Pharmacological therapy

Pharmacological interventions are recommended by clinical guidelines for ADHD as part of a comprehensive treatment programme (including a behavioural therapy component) when remedial measures prove insufficient.1-5 The decision about which medication should be used to treat ADHD depends on a range of factors, including: presence of comorbidities; side effects of the medication; individual compliance needs; potential for drug diversion; and the personal preference of patients and their caregivers.1-5 The section below contains an overview of the pharmacological treatment options available for the treatment of ADHD outside of the US.

Types of pharmacological treatment

Stimulants (e.g. methylphenidate, dexamfetamine and lisdexamfetamine dimesylate) and non-stimulants (e.g. atomoxetine and guanfacine) are two types of medication for the treatment of ADHD.1 Both stimulant and non-stimulant medications can be associated with side effects, and patients receiving medication for ADHD should be closely monitored for both physical and psychiatric adverse events.1-5

Mechanism of action

Although the mechanism of action of ADHD medications is not fully understood, they appear to alleviate ADHD symptoms by inhibiting the reuptake of dopamine and/or noradrenaline, thereby increasing the intrasynaptic concentrations of these neuromodulators.6-12

Response to pharmacological treatments

Clinical guidelines recommend methylphenidate as the first-line pharmacological treatment option for ADHD, however there are certain situations where other medications would be considered as treatment options.1,2 Treatment response in patients receiving medication for ADHD should be regularly monitored.1-4 For patients who do not respond well to a certain medication, adjustment to the dose or type of medication may improve their response.1,2 The presence of comorbidities should also be considered when evaluating treatment response.1

Treatment adherence

Treatment adherence is an area of particular concern in ADHD as many patients fail to adhere to treatment regimens.13,14 Choice of medication can play a role in this; for example longer continuity of treatment has been associated with once-daily extended-release formulations, compared with immediate-release formulations that require multiple doses per day.14


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  1. NICE (2008) Attention Deficit Hyperactivity Disorder: Diagnosis and Management of ADHD in Children, Young People and Adults. NICE clinical guideline 72. Available at www.nice.org.uk/CG72 [NICE guideline]. Last accessed May 2015.
  2. Taylor E, Döpfner M, Sergeant J, et al. European clinical guidelines for hyperkinetic disorder – first upgrade. Eur Child Adolesc Psychiatry 2004; 13 (Suppl 1): I7-30.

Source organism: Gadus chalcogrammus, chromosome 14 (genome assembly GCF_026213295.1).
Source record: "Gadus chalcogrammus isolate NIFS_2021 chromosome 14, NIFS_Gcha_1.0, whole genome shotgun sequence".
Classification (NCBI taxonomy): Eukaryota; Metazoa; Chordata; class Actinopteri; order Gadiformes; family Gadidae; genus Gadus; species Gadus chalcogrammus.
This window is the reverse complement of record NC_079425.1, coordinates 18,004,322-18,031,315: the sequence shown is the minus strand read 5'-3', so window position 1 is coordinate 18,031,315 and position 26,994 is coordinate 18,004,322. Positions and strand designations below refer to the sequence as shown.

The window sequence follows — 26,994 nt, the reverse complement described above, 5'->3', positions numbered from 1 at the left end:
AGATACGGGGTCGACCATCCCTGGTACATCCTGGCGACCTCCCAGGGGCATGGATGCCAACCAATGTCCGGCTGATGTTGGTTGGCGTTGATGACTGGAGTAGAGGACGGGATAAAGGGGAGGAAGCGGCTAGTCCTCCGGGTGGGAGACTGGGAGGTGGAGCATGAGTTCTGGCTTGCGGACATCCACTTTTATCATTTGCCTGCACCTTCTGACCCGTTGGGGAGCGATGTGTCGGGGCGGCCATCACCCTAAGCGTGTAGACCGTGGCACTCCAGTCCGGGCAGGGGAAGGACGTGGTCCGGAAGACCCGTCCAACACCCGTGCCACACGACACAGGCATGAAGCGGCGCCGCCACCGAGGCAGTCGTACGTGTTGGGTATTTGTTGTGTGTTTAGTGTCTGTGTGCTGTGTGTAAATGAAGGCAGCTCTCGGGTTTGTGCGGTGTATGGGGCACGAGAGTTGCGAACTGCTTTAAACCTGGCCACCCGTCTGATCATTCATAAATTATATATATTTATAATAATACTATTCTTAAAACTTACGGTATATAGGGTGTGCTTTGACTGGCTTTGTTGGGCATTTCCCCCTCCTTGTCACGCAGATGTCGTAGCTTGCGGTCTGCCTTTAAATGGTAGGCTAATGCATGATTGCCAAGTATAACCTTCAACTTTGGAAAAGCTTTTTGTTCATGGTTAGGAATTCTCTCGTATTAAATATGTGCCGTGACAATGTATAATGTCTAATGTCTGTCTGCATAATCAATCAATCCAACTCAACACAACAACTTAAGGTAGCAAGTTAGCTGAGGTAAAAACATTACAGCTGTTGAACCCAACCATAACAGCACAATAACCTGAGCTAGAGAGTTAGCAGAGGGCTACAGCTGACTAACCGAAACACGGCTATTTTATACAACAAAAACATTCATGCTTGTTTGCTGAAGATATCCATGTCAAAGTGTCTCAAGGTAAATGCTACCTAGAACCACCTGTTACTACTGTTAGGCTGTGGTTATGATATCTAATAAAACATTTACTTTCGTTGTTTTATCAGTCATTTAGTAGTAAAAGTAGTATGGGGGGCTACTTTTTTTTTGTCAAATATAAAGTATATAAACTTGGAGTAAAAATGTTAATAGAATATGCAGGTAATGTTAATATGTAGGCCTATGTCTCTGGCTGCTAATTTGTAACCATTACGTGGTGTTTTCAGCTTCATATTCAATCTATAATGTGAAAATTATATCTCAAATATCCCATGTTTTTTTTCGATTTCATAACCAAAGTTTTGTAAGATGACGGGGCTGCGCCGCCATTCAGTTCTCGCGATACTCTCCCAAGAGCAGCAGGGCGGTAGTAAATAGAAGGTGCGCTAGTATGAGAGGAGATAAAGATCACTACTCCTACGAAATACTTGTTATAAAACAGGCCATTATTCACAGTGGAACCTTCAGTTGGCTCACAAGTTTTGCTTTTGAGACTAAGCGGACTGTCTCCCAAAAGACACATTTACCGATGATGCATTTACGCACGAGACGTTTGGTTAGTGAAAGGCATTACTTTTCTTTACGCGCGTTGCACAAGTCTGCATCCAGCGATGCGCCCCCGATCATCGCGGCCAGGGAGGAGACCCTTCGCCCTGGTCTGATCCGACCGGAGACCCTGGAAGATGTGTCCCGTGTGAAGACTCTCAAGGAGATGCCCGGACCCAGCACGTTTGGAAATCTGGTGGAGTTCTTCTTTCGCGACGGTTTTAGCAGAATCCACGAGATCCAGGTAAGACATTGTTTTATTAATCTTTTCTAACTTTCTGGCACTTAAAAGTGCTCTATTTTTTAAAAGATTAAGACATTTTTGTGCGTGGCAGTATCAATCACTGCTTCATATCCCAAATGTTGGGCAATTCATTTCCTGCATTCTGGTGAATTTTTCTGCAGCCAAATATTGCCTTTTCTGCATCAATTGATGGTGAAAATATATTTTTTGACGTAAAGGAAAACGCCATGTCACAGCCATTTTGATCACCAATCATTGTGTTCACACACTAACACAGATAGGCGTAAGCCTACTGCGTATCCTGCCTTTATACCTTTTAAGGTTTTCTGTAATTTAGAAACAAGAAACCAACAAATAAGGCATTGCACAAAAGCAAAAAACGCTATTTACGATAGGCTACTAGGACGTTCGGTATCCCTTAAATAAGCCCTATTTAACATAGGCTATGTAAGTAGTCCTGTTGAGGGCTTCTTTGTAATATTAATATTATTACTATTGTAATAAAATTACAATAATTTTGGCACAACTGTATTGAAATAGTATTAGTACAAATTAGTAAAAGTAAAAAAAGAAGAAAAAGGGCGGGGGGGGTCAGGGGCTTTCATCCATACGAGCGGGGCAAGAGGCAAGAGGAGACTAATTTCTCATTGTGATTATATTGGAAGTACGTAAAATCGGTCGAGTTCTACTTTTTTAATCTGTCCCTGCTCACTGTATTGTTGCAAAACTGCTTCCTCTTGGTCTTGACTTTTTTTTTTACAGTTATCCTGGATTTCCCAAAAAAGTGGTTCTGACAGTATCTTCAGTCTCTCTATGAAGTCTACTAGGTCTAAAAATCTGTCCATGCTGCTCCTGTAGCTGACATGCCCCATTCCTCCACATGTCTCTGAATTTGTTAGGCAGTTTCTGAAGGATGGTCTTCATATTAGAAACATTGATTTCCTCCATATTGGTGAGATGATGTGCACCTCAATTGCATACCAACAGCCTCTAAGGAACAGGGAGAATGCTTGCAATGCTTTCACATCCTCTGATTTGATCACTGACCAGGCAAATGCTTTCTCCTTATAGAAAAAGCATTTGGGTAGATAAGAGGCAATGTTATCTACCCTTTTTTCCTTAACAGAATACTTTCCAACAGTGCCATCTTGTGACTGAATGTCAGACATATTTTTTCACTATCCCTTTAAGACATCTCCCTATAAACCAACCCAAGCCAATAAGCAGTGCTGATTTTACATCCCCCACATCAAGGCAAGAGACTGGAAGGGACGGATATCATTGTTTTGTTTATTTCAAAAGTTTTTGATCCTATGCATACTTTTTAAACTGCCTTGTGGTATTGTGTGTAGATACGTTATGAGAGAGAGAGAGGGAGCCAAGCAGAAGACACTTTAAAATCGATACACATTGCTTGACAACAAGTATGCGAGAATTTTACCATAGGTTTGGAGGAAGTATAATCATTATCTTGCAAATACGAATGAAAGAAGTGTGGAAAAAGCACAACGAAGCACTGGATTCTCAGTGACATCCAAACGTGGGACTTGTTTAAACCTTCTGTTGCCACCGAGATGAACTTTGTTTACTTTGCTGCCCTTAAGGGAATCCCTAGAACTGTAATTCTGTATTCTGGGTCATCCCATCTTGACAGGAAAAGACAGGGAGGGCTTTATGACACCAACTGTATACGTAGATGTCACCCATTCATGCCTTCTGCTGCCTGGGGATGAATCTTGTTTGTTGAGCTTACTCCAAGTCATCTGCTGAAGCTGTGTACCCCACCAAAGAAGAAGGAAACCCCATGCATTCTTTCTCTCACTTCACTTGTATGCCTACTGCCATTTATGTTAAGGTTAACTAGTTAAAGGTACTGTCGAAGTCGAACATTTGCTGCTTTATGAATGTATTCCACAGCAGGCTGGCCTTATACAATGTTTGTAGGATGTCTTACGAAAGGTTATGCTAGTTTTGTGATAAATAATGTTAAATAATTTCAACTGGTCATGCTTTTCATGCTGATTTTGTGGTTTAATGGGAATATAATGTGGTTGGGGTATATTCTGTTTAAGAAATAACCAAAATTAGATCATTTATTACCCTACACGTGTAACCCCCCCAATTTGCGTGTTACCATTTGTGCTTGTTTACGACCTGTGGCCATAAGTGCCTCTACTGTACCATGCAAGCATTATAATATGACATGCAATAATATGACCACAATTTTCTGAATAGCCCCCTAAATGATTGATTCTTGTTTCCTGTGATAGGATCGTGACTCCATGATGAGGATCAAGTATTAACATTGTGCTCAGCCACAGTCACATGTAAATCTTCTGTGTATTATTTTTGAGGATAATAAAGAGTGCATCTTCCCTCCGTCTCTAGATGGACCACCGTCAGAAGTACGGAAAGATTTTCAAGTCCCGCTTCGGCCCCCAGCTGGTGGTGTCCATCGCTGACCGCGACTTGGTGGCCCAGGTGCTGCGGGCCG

3. Graham J, Banaschewski T, Buitelaar J, et al. European Guidelines Group. European guidelines on managing adverse effects of medication for ADHD. Eur Child Adolesc Psychiatry 2011; 20: 17-37.
  4. Canadian ADHD Practice (CAP) Guidelines. 3rd Edition. 2011. Last accessed May 2015.
  5. Guías clínica para el trastorno por déficit de atención e hiperactividad. 2010. Last accessed May 2015.
  6. Wilens TE. Effects of methylphenidate on the catecholaminergic system in attention-deficit/hyperactivity disorder. J Clin Psychopharmacol. 2008; 28(3 Suppl 2): S46-53.
  7. Hodgkins P, Shaw M, McCarthy S, et al. The pharmacology and clinical outcomes of amphetamines to treat ADHD. CNS Drugs 2012; 26: 245-268.
  8. Rang HP, Dale MM, Ritter JM. Central nervous system stimulants and psychotomimetic drugs in: Pharmacology. Edinburgh: Churchill Livingstone, 2009; 603-613.
  9. Bymaster FP, Katner JS, Nelson DL, et al. Atomoxetine increases extracellular levels of norepinephrine and dopamine in prefrontal cortex of rat: a potential mechanism for efficacy in attention deficit/hyperactivity disorder. Neuropsychopharmacology 2002; 27: 699-711.
  10. Wang M, Ramos BP, Paspalas CD, et al. Alpha2A-adrenoceptors strengthen working memory networks by inhibiting cAMP-HCN channel signaling in prefrontal cortex. Cell 2007; 129: 397-410.
  11. Ji XH, Ji JZ, Zhang H, et al. Stimulation of alpha2-adrenoceptors suppresses excitatory synaptic transmission in the medial prefrontal cortex of rat. Neuropsychopharmacology 2008; 33: 2263-2271.
  12. Yi F, Liu SS, Luo F, et al. Signaling mechanism underlying alpha2A-adrenergic suppression of excitatory synaptic transmission in the medial prefrontal cortex of rats. Eur J Neurosci 2013; 38: 2364-2373.
  13. Barner JC, Khoza S, Oladapo A. ADHD medication use, adherence, persistence and cost among Texas Medicaid children. Curr Med Res Opin 2011; 27: 13-22.
  14. Marcus SC, Wan GJ, Kemner JE, et al. Continuity of methylphenidate treatment for attention-deficit/hyperactivity disorder. Arch Pediatr Adolesc Med 2005: 159: 572-578.

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